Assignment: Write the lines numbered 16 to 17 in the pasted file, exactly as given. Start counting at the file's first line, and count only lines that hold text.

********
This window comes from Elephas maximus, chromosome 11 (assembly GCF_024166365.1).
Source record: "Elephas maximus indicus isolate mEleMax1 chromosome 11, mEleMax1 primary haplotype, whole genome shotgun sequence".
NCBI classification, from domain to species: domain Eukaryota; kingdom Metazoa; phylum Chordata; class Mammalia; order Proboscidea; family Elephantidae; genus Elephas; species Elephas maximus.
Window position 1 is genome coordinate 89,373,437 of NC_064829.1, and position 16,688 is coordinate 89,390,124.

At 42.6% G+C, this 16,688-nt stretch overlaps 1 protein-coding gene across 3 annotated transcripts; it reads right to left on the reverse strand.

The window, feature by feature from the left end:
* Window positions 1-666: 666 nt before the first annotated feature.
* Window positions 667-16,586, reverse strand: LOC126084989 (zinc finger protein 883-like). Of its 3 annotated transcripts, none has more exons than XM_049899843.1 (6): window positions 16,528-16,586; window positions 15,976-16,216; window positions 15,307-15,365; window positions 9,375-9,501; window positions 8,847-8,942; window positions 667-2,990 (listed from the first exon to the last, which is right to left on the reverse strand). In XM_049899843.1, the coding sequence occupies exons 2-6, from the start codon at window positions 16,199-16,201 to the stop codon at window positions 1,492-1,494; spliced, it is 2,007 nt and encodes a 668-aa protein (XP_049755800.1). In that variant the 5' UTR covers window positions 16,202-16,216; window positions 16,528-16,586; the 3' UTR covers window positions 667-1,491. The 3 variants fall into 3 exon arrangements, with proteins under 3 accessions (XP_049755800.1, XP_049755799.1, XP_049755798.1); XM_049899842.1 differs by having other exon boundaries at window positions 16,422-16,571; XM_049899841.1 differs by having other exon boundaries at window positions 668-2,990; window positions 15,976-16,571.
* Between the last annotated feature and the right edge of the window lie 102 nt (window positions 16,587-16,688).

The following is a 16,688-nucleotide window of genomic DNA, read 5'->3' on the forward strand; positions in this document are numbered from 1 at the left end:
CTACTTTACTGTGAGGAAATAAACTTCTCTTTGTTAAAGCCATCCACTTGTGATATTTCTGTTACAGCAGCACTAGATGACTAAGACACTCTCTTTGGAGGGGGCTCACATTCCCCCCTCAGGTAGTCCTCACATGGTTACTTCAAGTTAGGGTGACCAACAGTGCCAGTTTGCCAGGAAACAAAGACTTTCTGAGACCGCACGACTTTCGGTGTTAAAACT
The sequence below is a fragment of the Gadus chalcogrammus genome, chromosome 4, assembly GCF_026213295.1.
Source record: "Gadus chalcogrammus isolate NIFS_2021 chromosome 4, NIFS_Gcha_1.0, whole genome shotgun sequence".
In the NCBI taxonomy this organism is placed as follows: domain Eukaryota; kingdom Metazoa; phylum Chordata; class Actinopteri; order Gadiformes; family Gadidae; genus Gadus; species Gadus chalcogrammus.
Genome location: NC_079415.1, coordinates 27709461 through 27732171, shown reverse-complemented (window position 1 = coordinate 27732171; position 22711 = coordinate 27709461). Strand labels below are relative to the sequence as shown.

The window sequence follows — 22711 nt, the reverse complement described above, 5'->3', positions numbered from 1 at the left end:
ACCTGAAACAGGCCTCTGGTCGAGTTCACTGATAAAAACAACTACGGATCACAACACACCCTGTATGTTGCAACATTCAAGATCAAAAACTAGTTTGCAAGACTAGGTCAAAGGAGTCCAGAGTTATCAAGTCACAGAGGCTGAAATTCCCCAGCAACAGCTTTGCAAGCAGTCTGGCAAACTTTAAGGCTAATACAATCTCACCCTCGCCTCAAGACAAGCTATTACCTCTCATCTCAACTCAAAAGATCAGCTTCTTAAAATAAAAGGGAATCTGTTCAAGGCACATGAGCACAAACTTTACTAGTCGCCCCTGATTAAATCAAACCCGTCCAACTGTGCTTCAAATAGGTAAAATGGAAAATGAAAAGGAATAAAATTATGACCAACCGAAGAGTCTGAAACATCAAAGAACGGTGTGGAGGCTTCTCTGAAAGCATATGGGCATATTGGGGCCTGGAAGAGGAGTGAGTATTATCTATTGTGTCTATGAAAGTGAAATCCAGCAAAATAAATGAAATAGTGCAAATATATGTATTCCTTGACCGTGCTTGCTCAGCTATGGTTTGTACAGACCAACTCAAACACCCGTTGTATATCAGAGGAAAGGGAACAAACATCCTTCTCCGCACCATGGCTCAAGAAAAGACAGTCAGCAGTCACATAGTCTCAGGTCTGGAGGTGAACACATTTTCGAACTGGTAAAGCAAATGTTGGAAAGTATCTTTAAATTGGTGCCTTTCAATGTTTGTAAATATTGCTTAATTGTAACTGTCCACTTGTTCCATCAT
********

The window sequence follows — 22711 nt, the reverse complement described above, 5'->3', positions numbered from 1 at the left end:
ACCTGAAACAGGCCTCTGGTCGAGTTCACTGATAAAAACAACTACGGATCACAACACACCCTGTATGTTGCAACATTCAAGATCAAAAACTAGTTTGCAAGACTAGGTCAAAGGAGTCCAGAGTTATCAAGTCACAGAGGCTGAAATTCCCCAGCAACAGCTTTGCAAGCAGTCTGGCAAACTTTAAGGCTAATACAATCTCACCCTCGCCTCAAGACAAGCTATTACCTCTCATCTCAACTCAAAAGATCAGCTTCTTAAAATAAAAGGGAATCTGTTCAAGGCACATGAGCACAAACTTTACTAGTCGCCCCTGATTAAATCAAACCCGTCCAACTGTGCTTCAAATAGGTAAAATGGAAAATGAAAAGGAATAAAATTATGACCAACCGAAGAGTCTGAAACATCAAAGAACGGTGTGGAGGCTTCTCTGAAAGCATATGGGCATATTGGGGCCTGGAAGAGGAGTGAGTATTATCTATTGTGTCTATGAAAGTGAAATCCAGCAAAATAAATGAAATAGTGCAAATATATGTATTCCTTGACCGTGCTTGCTCAGCTATGGTTTGTACAGACCAACTCAAACACCCGTTGTATATCAGAGGAAAGGGAACAAACATCCTTCTCCGCACCATGGCTCAAGAAAAGACAGTCAGCAGTCACATAGTCTCAGGTCTGGAGGTGAACACATTTTCGAACTGGTAAAGCAAATGTTGGAAAGTATCTTTAAATTGGTGCCTTTCAATGTTTGTAAATATTGCTTAATTGTAACTGTCCACTTGTTCCATCAT